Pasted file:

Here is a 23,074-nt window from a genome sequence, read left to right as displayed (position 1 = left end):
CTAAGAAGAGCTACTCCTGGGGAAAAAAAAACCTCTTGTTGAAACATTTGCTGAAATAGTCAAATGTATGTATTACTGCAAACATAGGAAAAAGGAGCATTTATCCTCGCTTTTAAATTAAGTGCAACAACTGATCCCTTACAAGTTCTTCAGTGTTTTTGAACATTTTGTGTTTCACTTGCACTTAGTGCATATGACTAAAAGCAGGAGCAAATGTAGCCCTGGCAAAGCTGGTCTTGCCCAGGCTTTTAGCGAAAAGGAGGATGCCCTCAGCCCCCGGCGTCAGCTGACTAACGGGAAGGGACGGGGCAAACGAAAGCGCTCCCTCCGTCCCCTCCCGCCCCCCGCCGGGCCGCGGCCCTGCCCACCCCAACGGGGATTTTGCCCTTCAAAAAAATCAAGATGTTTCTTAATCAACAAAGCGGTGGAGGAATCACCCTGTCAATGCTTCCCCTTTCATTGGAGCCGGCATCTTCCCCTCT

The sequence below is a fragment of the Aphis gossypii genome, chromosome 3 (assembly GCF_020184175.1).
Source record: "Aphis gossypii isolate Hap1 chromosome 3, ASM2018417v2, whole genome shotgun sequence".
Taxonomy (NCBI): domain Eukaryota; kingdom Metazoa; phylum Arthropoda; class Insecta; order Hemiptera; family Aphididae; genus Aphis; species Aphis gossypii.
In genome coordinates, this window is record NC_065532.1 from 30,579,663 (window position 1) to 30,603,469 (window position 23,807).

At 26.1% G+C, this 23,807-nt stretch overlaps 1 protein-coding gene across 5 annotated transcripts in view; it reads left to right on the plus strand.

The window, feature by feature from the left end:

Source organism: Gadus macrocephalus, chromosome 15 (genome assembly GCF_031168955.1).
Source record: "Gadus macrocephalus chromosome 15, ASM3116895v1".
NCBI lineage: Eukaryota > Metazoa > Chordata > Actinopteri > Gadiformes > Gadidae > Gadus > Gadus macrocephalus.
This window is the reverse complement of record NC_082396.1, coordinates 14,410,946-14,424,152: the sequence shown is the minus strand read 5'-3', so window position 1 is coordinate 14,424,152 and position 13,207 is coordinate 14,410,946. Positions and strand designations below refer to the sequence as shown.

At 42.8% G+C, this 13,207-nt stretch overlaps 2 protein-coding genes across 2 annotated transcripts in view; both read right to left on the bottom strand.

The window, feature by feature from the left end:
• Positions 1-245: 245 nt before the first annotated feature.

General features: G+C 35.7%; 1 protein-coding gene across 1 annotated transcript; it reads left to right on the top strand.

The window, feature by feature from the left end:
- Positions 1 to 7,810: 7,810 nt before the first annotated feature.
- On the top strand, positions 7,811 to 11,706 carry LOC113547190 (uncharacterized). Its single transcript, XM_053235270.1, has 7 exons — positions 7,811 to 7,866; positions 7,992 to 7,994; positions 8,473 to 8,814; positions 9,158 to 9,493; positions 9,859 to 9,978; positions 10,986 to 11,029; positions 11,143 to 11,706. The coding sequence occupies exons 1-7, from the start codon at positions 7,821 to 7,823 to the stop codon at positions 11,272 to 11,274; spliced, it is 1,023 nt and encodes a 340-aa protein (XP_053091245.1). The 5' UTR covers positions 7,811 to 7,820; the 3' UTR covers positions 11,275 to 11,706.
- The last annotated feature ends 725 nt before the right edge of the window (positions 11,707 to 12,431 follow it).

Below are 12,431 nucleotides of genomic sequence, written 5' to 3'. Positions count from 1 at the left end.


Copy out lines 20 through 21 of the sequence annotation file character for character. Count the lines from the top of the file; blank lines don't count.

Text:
- The last annotated feature ends 725 nt before the right edge of the window (positions 11,707 to 12,431 follow it).

Below are 12,431 nucleotides of genomic sequence, written 5' to 3'. Positions count from 1 at the left end.